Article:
In a one-year span, the Redskins lost to Detroit, who snapped a 19-game losing streak by beating Washington, Kansas City, which had dropped 16 of 17, and St. Louis, which had lost 27 of 28. When that happens, it’s safe to say you’re not "playing" anymore. You’re officially as bad as the rest of them.

"We didn’t focus," said defensive lineman Albert Haynesworth. "We kind of expected, ‘Oh, this is the Rams, we’re just gonna come in here and beat them.’ But they’re an NFL team too. They get draft picks, just like we do. They prepare, just like we did. We just kind of let them off the hook. We spotted them 14 points and gave them confidence that they could play with us."

You know it’s bad when Haynesworth, of all people, is the voice of reason.

Equally as alarming was the fact that some Redskins players began to use the switch from a 4-3 defense to a 3-4 as an excuse for the recent woes – suggesting that it takes time for everyone to fully grasp their responsibilities in a new scheme. While that is true, to a small extent, that has nothing to do with the Redskins giving up 60 points and 891 yards in their last two games.

Think about it – opponents aren’t airing it out with 50-yard bombs or killing defenders with double moves, like they were a year ago. They’re dinking and dunking their way down the field. They’re handing it off and happily settling for four or five yards per run to give them manageable third downs.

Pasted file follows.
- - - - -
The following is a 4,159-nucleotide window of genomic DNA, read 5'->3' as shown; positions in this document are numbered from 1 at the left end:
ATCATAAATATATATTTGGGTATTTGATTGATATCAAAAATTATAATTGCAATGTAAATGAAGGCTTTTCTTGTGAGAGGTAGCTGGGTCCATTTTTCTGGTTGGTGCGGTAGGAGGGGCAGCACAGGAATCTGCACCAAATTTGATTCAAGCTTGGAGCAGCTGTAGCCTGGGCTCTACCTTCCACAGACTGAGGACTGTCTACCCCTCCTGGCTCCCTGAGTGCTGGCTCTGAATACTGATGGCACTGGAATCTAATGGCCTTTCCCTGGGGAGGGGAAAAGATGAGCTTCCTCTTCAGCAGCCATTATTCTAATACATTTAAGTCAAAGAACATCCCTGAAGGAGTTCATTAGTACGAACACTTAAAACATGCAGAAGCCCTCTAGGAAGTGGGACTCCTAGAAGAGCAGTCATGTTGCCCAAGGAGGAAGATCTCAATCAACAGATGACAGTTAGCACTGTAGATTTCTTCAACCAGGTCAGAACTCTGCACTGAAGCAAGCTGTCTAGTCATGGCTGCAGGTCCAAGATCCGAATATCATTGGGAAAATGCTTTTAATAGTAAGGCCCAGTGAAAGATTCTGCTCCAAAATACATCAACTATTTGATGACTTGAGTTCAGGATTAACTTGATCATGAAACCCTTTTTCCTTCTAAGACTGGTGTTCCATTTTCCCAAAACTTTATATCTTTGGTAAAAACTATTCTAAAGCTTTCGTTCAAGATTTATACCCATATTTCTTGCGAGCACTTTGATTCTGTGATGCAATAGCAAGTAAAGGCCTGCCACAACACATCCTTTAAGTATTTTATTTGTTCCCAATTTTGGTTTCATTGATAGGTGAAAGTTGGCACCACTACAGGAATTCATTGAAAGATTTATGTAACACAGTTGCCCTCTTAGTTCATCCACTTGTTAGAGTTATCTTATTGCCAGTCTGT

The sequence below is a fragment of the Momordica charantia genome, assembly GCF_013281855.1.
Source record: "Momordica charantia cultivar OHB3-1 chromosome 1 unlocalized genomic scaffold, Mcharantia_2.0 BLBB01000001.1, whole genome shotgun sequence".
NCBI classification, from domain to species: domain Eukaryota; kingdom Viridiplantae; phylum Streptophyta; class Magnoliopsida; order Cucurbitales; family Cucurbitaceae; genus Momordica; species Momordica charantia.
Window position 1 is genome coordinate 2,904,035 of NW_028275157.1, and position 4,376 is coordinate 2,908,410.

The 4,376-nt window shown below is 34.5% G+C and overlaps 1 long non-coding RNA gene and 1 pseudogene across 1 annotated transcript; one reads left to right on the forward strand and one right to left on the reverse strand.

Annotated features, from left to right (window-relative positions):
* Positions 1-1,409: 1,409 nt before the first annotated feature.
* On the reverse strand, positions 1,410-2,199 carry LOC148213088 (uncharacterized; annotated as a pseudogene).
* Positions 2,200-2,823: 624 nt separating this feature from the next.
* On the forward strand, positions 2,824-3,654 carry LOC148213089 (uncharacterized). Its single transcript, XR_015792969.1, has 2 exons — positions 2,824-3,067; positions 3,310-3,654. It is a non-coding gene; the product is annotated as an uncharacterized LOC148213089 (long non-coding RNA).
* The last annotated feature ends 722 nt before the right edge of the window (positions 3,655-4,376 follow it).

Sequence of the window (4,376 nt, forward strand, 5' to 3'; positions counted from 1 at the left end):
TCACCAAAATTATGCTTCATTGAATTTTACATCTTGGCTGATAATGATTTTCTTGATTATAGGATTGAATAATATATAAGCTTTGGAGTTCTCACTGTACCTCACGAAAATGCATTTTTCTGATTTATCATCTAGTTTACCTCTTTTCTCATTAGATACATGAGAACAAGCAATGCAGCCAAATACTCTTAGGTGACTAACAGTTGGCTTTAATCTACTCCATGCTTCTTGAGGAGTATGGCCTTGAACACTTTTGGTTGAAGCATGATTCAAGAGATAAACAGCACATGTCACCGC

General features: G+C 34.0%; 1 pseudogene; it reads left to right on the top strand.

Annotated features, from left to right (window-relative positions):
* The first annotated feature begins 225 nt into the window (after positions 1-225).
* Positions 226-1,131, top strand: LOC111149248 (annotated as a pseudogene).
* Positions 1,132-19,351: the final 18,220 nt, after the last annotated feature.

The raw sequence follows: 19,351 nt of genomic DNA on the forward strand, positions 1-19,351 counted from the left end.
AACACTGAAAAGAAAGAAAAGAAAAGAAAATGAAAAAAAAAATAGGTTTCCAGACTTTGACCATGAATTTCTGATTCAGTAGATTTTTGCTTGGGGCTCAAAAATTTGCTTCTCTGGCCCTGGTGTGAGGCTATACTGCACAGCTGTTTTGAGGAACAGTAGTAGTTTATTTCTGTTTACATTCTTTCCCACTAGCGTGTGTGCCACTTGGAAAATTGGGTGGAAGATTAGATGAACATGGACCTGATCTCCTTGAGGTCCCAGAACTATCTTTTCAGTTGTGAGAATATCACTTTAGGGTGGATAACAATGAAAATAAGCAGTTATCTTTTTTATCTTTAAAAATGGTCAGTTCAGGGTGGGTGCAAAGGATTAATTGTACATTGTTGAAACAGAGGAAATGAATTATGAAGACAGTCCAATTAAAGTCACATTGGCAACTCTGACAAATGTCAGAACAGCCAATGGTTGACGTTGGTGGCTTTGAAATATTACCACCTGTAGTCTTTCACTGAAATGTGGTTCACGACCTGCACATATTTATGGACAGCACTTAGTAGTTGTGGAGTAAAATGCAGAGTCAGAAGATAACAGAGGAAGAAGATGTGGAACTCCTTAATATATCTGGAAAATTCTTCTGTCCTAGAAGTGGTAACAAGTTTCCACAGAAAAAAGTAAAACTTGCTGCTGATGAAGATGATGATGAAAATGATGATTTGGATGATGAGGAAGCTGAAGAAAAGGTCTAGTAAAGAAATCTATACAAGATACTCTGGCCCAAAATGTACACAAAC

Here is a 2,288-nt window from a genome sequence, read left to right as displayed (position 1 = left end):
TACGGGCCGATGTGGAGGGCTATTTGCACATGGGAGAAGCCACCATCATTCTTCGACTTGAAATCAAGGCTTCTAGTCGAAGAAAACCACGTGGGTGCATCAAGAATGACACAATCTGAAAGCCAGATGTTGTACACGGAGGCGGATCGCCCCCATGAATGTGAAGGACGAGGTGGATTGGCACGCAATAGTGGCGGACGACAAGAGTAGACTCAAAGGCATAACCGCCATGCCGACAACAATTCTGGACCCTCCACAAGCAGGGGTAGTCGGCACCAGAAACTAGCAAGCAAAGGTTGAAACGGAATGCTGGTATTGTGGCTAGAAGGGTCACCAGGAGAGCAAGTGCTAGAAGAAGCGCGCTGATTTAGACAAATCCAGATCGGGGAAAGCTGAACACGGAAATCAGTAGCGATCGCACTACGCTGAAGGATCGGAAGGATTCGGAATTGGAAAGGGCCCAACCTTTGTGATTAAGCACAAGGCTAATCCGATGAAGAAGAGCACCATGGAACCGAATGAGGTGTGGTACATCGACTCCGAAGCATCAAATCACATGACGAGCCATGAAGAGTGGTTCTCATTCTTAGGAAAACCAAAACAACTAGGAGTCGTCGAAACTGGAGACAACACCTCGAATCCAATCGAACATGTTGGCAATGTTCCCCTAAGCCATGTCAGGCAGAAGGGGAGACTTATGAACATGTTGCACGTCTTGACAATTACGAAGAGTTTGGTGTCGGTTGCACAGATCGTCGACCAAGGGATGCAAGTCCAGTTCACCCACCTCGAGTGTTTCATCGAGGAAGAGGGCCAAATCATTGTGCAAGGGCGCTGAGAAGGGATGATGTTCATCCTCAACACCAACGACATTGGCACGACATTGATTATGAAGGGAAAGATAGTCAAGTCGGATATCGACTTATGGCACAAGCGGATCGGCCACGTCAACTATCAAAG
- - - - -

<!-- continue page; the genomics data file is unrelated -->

Both Schaub and Rams rookie Sam Bradford took three-step drops and got rid of the ball quickly. Redskins defenders have been in position to make plays, they’re just failing to get the job done. A week after he said this was his defense, there was cornerback DeAngelo Hall, falling down in coverage of Rams receiver Mark Clayton at the worst possible time.

A week ago it was safety Reed Doughty, left alone in coverage against Texans standout Andre Johnson on a key fourth down because cornerback Phillip Buchanon lost track of the ball and quit on the play at the 10-yard line.

And damn near every long play the defense has given up this year happens because a defender got an arm on the ball carrier, but failed to bring him down. Make one guy miss and suddenly you’re looking at daylight. It’s how Jackson busted off his 42-yard touchdown in the first quarter – two defenders got a hand on him, but couldn’t even slow Jackson down.

The players are in position to make the play; they’re just not getting it done. And while it may be easier to point the finger at the transition to a new defensive scheme, "film don’t lie." When those players see the game film, they’re going to have to accept the fact that this loss falls on their shoulders. They need to stop making excuses and start making plays.

"We're coming into a new defense, and we've just got to feel comfortable with ourselves in this defense," Haynesworth said. "We've got to rely more on the scheme and figure out what we need to do."


This, mind you, is coming from the guy who can’t stand the scheme. If he’s saying everyone needs to get with the program, then what else do you need? The next month is going to be brutal for the Redskins. Philadelphia, Green Bay, Indianapolis and Chicago all have dynamic offenses, meaning if the Washington defense can’t get it together, then the season will be over before Halloween.

Will players drop the excuses and embrace the new defense or are Redskins fans destined for another heartbreaking season? Ask me again in a month and I’ll have the answer for you.